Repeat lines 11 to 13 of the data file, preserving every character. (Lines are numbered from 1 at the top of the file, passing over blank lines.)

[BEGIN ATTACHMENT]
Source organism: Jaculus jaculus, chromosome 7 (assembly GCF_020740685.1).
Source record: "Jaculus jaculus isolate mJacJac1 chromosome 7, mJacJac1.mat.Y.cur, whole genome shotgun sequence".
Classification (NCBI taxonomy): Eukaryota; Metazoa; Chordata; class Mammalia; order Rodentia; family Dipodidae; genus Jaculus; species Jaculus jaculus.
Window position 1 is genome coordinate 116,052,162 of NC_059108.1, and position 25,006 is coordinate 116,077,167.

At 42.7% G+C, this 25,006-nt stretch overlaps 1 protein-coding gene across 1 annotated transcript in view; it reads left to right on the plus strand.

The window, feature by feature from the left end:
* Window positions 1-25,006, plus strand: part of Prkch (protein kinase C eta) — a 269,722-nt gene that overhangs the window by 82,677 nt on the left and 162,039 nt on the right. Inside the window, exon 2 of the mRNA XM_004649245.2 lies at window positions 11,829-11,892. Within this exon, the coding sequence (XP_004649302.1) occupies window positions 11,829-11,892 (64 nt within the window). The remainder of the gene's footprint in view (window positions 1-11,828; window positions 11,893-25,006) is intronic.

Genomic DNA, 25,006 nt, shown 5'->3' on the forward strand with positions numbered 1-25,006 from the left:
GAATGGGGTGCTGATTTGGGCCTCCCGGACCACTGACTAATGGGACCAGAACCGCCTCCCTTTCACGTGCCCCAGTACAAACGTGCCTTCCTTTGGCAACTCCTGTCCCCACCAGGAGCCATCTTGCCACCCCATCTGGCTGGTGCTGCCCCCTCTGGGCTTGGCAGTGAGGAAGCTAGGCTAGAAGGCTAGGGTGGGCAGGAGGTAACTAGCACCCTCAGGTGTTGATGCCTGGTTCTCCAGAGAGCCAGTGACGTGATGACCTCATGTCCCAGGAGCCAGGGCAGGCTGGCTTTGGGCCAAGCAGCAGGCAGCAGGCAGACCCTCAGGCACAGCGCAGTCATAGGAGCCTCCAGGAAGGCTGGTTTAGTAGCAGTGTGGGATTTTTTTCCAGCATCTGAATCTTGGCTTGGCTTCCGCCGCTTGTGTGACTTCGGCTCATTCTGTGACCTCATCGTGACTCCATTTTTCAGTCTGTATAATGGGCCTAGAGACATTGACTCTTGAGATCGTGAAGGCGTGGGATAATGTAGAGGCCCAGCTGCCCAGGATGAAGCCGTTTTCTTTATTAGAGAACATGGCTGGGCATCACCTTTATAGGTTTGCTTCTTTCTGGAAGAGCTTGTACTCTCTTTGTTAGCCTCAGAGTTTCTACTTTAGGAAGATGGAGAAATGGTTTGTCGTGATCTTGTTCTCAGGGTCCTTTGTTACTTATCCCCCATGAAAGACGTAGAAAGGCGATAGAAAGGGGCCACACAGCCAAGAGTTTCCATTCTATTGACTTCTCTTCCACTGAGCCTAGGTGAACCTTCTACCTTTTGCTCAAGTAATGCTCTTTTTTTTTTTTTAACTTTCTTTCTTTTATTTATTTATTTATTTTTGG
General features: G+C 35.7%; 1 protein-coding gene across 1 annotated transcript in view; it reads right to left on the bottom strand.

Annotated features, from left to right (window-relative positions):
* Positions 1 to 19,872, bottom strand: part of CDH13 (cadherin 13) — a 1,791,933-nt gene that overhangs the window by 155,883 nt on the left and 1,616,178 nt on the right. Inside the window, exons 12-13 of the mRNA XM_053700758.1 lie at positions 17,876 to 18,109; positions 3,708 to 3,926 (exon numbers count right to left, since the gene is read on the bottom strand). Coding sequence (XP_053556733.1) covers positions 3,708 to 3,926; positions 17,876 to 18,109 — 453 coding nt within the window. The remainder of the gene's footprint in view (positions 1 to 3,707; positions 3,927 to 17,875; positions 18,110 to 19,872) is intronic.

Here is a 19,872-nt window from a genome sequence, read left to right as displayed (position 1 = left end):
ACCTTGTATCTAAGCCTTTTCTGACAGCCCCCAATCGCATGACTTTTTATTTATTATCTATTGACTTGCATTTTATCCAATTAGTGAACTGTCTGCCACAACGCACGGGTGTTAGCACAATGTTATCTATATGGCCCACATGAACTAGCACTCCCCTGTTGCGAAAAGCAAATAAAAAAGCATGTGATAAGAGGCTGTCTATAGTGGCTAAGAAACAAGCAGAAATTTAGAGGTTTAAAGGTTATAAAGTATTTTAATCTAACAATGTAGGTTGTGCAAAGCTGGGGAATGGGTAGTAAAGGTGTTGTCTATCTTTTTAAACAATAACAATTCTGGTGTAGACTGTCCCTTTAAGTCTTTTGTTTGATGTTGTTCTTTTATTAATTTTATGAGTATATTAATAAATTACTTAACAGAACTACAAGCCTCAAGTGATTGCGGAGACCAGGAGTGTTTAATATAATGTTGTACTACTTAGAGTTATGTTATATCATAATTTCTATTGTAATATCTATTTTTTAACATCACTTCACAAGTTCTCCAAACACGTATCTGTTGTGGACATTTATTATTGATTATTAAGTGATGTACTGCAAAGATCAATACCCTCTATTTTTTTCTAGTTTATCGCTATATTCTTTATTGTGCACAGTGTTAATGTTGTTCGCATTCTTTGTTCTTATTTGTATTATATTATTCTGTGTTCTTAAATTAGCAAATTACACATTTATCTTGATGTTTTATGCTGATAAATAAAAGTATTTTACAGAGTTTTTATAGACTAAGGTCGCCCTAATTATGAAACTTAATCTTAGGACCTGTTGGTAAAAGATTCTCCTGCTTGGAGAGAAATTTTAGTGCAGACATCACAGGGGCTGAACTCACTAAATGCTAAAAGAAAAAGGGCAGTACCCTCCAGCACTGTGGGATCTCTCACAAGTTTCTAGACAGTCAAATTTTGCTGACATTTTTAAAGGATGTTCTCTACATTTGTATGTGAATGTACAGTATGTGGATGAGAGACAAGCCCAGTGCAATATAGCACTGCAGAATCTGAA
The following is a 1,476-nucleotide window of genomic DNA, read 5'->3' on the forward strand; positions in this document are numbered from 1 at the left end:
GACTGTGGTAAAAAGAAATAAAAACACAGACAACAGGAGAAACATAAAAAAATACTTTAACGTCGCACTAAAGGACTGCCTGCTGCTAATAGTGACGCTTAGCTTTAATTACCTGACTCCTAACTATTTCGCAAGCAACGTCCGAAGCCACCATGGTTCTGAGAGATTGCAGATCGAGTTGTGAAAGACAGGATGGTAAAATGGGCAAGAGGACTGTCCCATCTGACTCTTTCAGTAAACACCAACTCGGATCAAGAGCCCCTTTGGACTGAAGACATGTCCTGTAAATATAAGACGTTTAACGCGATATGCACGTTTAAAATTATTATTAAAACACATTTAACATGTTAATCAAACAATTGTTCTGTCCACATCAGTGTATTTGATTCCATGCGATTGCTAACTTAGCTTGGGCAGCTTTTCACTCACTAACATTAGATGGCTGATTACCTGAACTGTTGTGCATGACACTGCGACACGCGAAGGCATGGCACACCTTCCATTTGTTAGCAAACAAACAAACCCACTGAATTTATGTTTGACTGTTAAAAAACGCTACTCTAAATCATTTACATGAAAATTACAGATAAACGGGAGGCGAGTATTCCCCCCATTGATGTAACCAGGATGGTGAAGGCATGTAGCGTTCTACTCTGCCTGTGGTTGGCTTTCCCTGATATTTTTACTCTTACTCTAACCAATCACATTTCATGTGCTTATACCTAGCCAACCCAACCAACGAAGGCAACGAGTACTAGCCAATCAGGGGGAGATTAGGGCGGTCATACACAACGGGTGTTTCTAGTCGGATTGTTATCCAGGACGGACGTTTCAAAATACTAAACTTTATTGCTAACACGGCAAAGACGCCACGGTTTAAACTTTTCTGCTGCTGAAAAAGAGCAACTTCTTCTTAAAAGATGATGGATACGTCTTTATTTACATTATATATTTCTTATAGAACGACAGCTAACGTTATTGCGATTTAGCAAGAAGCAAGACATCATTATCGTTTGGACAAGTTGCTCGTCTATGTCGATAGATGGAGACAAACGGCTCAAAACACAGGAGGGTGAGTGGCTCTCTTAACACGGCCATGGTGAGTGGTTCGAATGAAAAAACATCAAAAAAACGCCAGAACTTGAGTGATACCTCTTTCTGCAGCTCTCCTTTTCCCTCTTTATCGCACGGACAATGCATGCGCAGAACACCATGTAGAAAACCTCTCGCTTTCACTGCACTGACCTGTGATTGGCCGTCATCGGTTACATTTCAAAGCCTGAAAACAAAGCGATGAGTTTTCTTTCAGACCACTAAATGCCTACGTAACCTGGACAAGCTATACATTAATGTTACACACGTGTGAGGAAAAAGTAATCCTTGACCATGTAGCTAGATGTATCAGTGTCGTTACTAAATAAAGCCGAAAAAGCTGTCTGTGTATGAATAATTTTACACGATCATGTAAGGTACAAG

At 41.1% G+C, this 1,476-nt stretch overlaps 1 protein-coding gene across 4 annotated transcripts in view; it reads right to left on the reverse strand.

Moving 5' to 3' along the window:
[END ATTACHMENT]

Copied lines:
Annotated features, from left to right (window-relative positions):
* Positions 1 to 19,872, bottom strand: part of CDH13 (cadherin 13) — a 1,791,933-nt gene that overhangs the window by 155,883 nt on the left and 1,616,178 nt on the right. Inside the window, exons 12-13 of the mRNA XM_053700758.1 lie at positions 17,876 to 18,109; positions 3,708 to 3,926 (exon numbers count right to left, since the gene is read on the bottom strand). Coding sequence (XP_053556733.1) covers positions 3,708 to 3,926; positions 17,876 to 18,109 — 453 coding nt within the window. The remainder of the gene's footprint in view (positions 1 to 3,707; positions 3,927 to 17,875; positions 18,110 to 19,872) is intronic.

Here is a 19,872-nt window from a genome sequence, read left to right as displayed (position 1 = left end):